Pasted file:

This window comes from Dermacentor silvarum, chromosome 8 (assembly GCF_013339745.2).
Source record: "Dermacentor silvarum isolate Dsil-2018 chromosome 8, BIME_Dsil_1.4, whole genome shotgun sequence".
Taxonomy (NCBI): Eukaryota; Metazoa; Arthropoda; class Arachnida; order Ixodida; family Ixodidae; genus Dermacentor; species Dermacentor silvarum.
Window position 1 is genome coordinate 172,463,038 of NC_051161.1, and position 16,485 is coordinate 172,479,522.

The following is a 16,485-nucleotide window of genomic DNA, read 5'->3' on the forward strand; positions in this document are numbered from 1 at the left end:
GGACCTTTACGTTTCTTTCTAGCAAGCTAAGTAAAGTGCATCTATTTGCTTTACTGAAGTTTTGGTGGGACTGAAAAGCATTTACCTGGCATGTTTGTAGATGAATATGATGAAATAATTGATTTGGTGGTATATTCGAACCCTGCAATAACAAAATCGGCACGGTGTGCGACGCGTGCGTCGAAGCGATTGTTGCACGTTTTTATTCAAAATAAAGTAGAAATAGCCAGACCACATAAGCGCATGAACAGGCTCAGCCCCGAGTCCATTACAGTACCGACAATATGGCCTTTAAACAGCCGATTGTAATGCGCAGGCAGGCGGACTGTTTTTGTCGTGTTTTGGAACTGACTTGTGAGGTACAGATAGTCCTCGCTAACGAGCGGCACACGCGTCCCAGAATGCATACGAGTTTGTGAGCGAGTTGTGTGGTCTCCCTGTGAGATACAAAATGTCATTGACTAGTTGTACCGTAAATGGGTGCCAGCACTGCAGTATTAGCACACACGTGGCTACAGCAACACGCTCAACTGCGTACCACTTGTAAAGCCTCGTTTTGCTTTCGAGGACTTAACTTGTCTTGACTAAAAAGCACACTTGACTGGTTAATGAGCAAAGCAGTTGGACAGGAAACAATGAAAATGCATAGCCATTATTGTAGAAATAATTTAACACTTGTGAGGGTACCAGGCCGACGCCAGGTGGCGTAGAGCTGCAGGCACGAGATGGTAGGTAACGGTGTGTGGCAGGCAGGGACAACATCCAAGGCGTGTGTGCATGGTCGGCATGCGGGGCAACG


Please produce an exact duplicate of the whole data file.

This window comes from Dermacentor silvarum, chromosome 8 (assembly GCF_013339745.2).
Source record: "Dermacentor silvarum isolate Dsil-2018 chromosome 8, BIME_Dsil_1.4, whole genome shotgun sequence".
Taxonomy (NCBI): Eukaryota; Metazoa; Arthropoda; class Arachnida; order Ixodida; family Ixodidae; genus Dermacentor; species Dermacentor silvarum.
Window position 1 is genome coordinate 172,463,038 of NC_051161.1, and position 16,485 is coordinate 172,479,522.

The following is a 16,485-nucleotide window of genomic DNA, read 5'->3' on the forward strand; positions in this document are numbered from 1 at the left end:
GGACCTTTACGTTTCTTTCTAGCAAGCTAAGTAAAGTGCATCTATTTGCTTTACTGAAGTTTTGGTGGGACTGAAAAGCATTTACCTGGCATGTTTGTAGATGAATATGATGAAATAATTGATTTGGTGGTATATTCGAACCCTGCAATAACAAAATCGGCACGGTGTGCGACGCGTGCGTCGAAGCGATTGTTGCACGTTTTTATTCAAAATAAAGTAGAAATAGCCAGACCACATAAGCGCATGAACAGGCTCAGCCCCGAGTCCATTACAGTACCGACAATATGGCCTTTAAACAGCCGATTGTAATGCGCAGGCAGGCGGACTGTTTTTGTCGTGTTTTGGAACTGACTTGTGAGGTACAGATAGTCCTCGCTAACGAGCGGCACACGCGTCCCAGAATGCATACGAGTTTGTGAGCGAGTTGTGTGGTCTCCCTGTGAGATACAAAATGTCATTGACTAGTTGTACCGTAAATGGGTGCCAGCACTGCAGTATTAGCACACACGTGGCTACAGCAACACGCTCAACTGCGTACCACTTGTAAAGCCTCGTTTTGCTTTCGAGGACTTAACTTGTCTTGACTAAAAAGCACACTTGACTGGTTAATGAGCAAAGCAGTTGGACAGGAAACAATGAAAATGCATAGCCATTATTGTAGAAATAATTTAACACTTGTGAGGGTACCAGGCCGACGCCAGGTGGCGTAGAGCTGCAGGCACGAGATGGTAGGTAACGGTGTGTGGCAGGCAGGGACAACATCCAAGGCGTGTGTGCATGGTCGGCATGCGGGGCAACG